Take the 2-minute tour ×
Stack Overflow is a question and answer site for professional and enthusiast programmers. It's 100% free, no registration required.

We all know that the highest bit of an Int32 defines its sign. 1 indicates that it's negative and 0 that it's positive (possibly reversed). Can I convert a negative number to a positive one by changing its highest bit?

I tried to do that using the following code:

i |= Int32.MaxValue;

But it doesn't work.

share|improve this question
    
Does it have to be using |=? Could you just call Math.Abs()? or negate the number? –  James Michael Hare Oct 18 '11 at 15:37
    
sounds Homework –  Felice Pollano Oct 18 '11 at 15:51

9 Answers 9

up vote 10 down vote accepted

If you are just looking for a bitwise way to do this (like an interview question, etc), you need to negate the number (bitwise) and add 1:

int x = -13;
int positiveX = ~x + 1;

This will flip the sign if it's positive or negative. As a small caveat, this will NOT work if x is int.MinValue, though, since the negative range is one more than the positive range.

Of course, in real world code I'd just use Math.Abs() as already mentioned...

share|improve this answer
    
Thanks, that's exactly what I want. –  Domi.Zhang Oct 28 '11 at 6:45
2  
As one would expect, Math.Abs(int.MinValue) doesn't work either. Just something to be aware of. –  LTR Nov 30 '13 at 17:39

Why don't you just use the Math.Abs(yourInt) method? I don't see the necessity to use bitwise operations here.

share|improve this answer

The most-significant bit defines it's sign, true. But that's not everything:

To convert a positive number to a negative one, you have to:

  1. Negate the number (for example, +1, which is 0000 0001 in binary, turns into 1111 1110)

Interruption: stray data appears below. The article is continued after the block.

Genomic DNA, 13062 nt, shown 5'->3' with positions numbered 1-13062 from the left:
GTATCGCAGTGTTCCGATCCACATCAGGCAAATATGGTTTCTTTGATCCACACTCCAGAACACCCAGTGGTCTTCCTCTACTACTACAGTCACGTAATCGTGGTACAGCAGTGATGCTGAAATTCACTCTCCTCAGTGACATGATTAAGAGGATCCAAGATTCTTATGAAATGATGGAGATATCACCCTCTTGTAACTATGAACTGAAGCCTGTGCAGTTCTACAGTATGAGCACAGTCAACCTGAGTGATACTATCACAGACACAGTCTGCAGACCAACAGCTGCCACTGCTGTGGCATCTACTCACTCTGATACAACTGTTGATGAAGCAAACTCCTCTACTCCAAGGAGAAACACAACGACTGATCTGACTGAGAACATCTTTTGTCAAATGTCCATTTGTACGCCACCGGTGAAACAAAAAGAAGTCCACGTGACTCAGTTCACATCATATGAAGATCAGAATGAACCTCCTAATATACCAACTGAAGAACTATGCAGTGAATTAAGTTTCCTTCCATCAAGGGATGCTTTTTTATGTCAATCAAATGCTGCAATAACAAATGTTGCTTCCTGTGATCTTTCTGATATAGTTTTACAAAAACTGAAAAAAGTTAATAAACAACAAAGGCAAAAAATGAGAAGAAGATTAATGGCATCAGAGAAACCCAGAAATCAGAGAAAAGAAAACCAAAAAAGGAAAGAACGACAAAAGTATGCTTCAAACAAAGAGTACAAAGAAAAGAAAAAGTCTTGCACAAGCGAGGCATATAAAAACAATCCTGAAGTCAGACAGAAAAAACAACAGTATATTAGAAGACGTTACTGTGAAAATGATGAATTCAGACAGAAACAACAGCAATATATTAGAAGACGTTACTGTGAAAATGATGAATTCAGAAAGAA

2. Add 1 (1111 1110 turns into 1111 1111, which is -1)

That process is known as Two's complement.

Inverting the process is equally simple:

  1. Substract 1 (for example, -1, 1111 1111 turns into 1111 1110)
  2. Negate the number (1111 1110 turns into 0000 0001, which is +1 again).

As you can see, this operation is impossible to implement using the binary or-operator. You need the bitwise-not and add/substract.

The above examples use 8-bit integers, but the process works exactly the same for all integers. Floating-point numbers, however, use only a sign bit.

share|improve this answer

Whats wrong with Math.Abs(i) if you want to go from -ve to +ve, or -1*i if you want to go both ways?

share|improve this answer

It's impossible with the |= operator. It cannot unset bits. And since the sign bit is set on negative numbers you can't unset it.

share|improve this answer

Your quest is, sadly, futile. The bitwise OR operator will not be able to arbitrarily flip a bit. You can set a bit, but if that bit is already set, OR will not be able to clear it.

share|improve this answer

You absolutely cannot since the negative is the two's complements of the original one. So even if it is true that in a negative number the MSB is 1 is not enought to put a 1 that bit to obtain the negative. You must negate all the bits and add one.

share|improve this answer

If you're talking about using bitwise operations, it won't work like that. I'm assuming you were thinking you'd flip the highest bit (the sign flag) to get the negative, but it won't work as you expect.

The number 6 is represented as 00000000 00000000 00000000 00000110 in a 32-bit signed integer. If you flip the highest bit (the signing bit) to 1, you'll get 10000000 00000000 00000000 00000110, which is -2147483642 in decimal. Not exactly what you expected, I should imagine. This is because negative numbers are stored in "negative logic", which means that 11111111 11111111 11111111 11111111 is -1.

If you flip every bit in a positive value x, you get -(x+1). For example:

00000000 00000000 00000000 00000110 = 6
11111111 11111111 11111111 11111001 = -7

You've still got to use an addition (or subtraction) to produce the correct result, though.

share|improve this answer
changeTime = changeTime >= 0 ? changeTime : -(changeTime);
share|improve this answer

Your Answer

 
discard

By posting your answer, you agree to the privacy policy and terms of service.

Not the answer you're looking for? Browse other questions tagged or ask your own question.